Call to Artists: Ohio Creek Watershed- Norfolk, VA

  • Commissioning Entity

    Norfolk Arts

  • Application Open Date


  • Application Deadline Date


  • Minimum Budget


  • Maximum Budget


  • Location of Commission

    Norfolk, Virginia, United States

  • Commission Portal

    View Link

  • Geographic Eligibilty


  • Contact Name

    Danny Hawk

  • Contact Email

    [email protected]

  • Contact Phone

  • Commission Document

    Document not uploaded

  • Brief Description


    The City of Norfolk has received a grant from the National Endowment for the Arts Our Town program to hire an artist to design and create artwork that will celebrate the Elizabeth River, the community, and the NDR Ohio Creek Watershed Project; a flood risk management and resiliency project.

    Construction is underway on a flood-resiliency project whose cost and scope rival any undertaken so far in the United States. Bolstered by an injection of $112 million from the US Department of Housing and Urban Development, the City of Norfolk is installing more than 7,000’ of earthen berms, about 1,000’ of floodwalls, a resilience park, about 4,000’ of living shoreline, a fishing pier, a flood gate, two large stormwater pump stations, and places for community gatherings. The project includes raising a half-mile of roads by 6’ above existing grade.

    The home of the art will be the Ohio Creek Watershed which includes two neighborhoods: Chesterfield Heights and Grandy Village, both with strong community identity. The neighborhoods are bordered by the Eastern Branch of the Elizabeth River, on the south, and Interstate 264 on the north, providing both a picturesque shoreline-view and easy access to downtown Norfolk, Virginia Beach, as well as cities on the peninsula. Industrial complexes on the east and west seclude the community from the rest of the city. However, this seclusion has caused residents to rely on each other and has helped define this friendly, resilient community.

    Chesterfield Heights, with over 400 homes on the Historic National Register, was initially laid out in 1904. The community contains homes in a range of styles, the earliest being imposing Queen Anne and Revival styles with extensive ornamentation to modest Craftsman-style bungalows built after 1914. Many of the residents are older-African American families that have owned their homes since the early 1960’s; however, over the last decade, the neighborhood has been undergoing a transformation bringing diversity to the community.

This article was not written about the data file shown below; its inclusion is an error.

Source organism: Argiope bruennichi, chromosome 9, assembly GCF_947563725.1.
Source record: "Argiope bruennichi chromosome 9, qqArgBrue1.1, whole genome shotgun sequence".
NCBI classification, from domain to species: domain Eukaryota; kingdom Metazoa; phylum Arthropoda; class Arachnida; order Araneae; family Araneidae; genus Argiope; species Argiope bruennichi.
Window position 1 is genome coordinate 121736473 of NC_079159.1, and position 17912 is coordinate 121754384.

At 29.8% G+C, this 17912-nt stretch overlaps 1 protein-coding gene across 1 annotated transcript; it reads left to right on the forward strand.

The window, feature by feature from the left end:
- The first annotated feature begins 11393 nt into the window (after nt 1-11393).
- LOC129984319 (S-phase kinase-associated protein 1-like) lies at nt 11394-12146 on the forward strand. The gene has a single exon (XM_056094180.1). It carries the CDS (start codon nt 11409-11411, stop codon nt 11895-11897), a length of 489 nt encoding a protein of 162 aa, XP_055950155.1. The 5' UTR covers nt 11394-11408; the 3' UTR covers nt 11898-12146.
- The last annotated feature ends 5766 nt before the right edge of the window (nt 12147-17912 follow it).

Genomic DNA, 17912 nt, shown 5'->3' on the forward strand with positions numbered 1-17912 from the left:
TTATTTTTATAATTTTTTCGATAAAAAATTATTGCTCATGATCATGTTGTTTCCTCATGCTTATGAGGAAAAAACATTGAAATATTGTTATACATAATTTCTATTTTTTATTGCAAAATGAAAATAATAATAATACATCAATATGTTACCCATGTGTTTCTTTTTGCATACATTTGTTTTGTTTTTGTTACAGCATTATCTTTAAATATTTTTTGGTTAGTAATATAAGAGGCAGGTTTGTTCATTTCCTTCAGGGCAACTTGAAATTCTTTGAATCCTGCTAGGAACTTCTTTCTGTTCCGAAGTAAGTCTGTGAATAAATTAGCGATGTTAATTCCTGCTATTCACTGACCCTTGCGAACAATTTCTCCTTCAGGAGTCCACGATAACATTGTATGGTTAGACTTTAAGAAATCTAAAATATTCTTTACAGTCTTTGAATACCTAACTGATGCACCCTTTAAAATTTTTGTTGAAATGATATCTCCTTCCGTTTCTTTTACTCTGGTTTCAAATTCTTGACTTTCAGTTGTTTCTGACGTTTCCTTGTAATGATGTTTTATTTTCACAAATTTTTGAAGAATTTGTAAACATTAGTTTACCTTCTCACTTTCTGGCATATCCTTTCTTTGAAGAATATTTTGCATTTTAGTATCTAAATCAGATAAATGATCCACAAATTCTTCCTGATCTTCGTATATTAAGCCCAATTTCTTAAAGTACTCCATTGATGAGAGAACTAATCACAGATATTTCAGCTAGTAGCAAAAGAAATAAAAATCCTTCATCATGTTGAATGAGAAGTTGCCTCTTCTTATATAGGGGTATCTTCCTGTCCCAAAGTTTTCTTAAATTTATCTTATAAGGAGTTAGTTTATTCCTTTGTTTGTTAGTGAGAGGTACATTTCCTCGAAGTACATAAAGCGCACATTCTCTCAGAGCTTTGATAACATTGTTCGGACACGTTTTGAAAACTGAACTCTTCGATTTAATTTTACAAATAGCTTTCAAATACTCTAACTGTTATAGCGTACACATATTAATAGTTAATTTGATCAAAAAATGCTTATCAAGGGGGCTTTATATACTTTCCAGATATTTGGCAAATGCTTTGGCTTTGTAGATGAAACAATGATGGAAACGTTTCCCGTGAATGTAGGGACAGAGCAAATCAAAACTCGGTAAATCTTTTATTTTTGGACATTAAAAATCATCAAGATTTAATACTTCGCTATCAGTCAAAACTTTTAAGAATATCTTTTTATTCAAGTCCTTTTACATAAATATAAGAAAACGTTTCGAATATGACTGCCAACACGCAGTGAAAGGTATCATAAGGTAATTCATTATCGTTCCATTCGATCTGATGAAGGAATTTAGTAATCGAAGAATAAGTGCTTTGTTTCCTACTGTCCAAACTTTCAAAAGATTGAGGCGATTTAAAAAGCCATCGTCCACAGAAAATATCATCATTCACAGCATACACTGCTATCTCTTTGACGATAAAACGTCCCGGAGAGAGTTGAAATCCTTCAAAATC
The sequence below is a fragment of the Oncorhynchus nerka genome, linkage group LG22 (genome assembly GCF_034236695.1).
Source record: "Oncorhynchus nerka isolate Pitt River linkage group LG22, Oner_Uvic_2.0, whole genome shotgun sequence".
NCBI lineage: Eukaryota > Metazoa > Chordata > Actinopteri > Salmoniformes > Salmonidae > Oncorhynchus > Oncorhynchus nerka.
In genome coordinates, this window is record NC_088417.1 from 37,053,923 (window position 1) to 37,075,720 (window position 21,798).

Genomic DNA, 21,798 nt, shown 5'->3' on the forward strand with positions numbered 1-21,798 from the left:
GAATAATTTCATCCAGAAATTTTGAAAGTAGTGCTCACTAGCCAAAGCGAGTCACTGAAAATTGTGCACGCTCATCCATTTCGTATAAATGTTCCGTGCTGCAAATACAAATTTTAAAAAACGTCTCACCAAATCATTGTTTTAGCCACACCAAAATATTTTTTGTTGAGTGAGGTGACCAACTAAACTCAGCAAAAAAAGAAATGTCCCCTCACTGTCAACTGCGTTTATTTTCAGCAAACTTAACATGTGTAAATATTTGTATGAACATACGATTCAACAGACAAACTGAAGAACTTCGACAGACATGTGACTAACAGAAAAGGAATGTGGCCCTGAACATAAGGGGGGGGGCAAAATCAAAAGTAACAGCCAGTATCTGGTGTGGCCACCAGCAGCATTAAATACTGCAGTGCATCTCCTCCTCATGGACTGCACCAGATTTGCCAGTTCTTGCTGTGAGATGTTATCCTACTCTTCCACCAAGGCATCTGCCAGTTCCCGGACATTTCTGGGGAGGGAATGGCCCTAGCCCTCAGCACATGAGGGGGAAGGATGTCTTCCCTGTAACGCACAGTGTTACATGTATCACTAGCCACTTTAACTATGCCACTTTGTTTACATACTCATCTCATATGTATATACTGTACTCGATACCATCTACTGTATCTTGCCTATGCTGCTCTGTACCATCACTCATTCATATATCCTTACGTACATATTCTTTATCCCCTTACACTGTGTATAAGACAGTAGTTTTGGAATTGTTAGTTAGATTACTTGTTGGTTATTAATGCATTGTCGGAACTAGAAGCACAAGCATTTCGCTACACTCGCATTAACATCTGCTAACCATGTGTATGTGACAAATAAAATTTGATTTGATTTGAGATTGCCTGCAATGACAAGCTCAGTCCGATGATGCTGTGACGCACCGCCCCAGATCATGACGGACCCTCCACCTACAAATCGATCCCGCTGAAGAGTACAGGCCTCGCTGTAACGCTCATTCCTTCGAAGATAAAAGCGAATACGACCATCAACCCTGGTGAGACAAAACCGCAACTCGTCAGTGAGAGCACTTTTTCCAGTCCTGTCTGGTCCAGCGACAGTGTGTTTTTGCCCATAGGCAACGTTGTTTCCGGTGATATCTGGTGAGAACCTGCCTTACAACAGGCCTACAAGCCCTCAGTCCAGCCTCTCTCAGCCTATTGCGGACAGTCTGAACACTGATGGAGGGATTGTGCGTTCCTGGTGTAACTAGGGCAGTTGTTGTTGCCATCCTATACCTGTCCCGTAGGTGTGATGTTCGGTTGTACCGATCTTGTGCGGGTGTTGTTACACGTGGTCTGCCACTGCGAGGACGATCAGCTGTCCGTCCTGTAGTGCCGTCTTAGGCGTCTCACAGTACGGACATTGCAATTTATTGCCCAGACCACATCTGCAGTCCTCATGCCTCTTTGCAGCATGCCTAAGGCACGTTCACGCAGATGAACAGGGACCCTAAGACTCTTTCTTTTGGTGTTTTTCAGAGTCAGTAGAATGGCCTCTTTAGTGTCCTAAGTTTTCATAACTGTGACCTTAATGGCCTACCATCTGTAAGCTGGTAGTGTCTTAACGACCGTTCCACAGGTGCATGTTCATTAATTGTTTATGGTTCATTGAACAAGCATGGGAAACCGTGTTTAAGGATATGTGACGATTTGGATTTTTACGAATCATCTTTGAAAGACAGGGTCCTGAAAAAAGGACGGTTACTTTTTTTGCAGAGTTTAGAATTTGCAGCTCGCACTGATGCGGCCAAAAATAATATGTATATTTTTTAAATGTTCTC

Grandy Village, a work-force community with 367 units, was built in 1953 and originally consisted of townhouse-style residences, and a recreation center. Under the management of Norfolk Housing and Redevelopment, the community has been undergoing transformation since 2001, including demolition of several buildings, and construction of new 2-story homes, new lighting, walkways, signage, fencing, and landscaping. The Grandy Village Learning Center, recognized nationally for excellence in design, provides the opportunity to use the environs as an educational tool for community youth. The Elizabeth River Project’s Learning Barge docked at the Grandy Village Learning Center is the world's first floating wetland classroom. Powered by sun and wind and with live wetlands, an enclosed classroom, composting toilets, and a rainwater system, the 120'x32' steel deck barge is designed to model and teach ecology, resilience, and sustainability.


    We seek an artist to design public art that will reflect the values and challenges and tell the stories of the people who live in this historic shoreline community. The artwork should reflect the diversity of culture and heritage and connect the two neighborhoods. We hope the artwork will be a fluid, thought provoking example of resiliency.


    There are several sites that are ideal locations for the final artwork. One area is a wide pathway that runs between Chesterfield Academy, an elementary public school, and the newly renovated park. A second is at the end of Ballentine Boulevard which is a major north/south road and a key gateway into the neighborhoods. The boulevard feeds directly into a new water pump station, a small plaza, Kimbell Terrace and the Elizabeth River. Ballentine provides direct access to the light rail station, Norfolk State University, a Historic Black University, and the rest of the city. A site plan is linked here.

    Please see commission document link for full instructions and application form.